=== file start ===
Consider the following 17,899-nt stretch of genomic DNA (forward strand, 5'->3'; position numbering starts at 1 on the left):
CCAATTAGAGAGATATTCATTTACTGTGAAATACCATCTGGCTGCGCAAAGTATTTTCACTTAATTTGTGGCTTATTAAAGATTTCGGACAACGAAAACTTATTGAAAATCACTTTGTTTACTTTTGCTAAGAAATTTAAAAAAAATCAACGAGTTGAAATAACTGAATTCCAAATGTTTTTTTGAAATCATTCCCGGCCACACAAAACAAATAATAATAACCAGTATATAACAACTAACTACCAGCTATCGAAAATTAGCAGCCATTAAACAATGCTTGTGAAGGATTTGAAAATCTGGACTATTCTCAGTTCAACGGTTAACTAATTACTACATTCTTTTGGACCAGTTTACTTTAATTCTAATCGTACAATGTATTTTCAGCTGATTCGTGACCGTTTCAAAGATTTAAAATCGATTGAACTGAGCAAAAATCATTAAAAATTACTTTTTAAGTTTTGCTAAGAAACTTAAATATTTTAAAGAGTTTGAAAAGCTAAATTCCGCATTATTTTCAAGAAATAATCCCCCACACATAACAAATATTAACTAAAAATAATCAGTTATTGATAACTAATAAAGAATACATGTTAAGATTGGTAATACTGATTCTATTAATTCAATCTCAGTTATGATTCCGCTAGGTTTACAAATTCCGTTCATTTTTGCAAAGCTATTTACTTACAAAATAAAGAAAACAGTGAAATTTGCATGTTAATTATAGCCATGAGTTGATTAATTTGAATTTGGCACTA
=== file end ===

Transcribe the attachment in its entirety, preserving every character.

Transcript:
Consider the following 17,899-nt stretch of genomic DNA (forward strand, 5'->3'; position numbering starts at 1 on the left):
CCAATTAGAGAGATATTCATTTACTGTGAAATACCATCTGGCTGCGCAAAGTATTTTCACTTAATTTGTGGCTTATTAAAGATTTCGGACAACGAAAACTTATTGAAAATCACTTTGTTTACTTTTGCTAAGAAATTTAAAAAAAATCAACGAGTTGAAATAACTGAATTCCAAATGTTTTTTTGAAATCATTCCCGGCCACACAAAACAAATAATAATAACCAGTATATAACAACTAACTACCAGCTATCGAAAATTAGCAGCCATTAAACAATGCTTGTGAAGGATTTGAAAATCTGGACTATTCTCAGTTCAACGGTTAACTAATTACTACATTCTTTTGGACCAGTTTACTTTAATTCTAATCGTACAATGTATTTTCAGCTGATTCGTGACCGTTTCAAAGATTTAAAATCGATTGAACTGAGCAAAAATCATTAAAAATTACTTTTTAAGTTTTGCTAAGAAACTTAAATATTTTAAAGAGTTTGAAAAGCTAAATTCCGCATTATTTTCAAGAAATAATCCCCCACACATAACAAATATTAACTAAAAATAATCAGTTATTGATAACTAATAAAGAATACATGTTAAGATTGGTAATACTGATTCTATTAATTCAATCTCAGTTATGATTCCGCTAGGTTTACAAATTCCGTTCATTTTTGCAAAGCTATTTACTTACAAAATAAAGAAAACAGTGAAATTTGCATGTTAATTATAGCCATGAGTTGATTAATTTGAATTTGGCACTA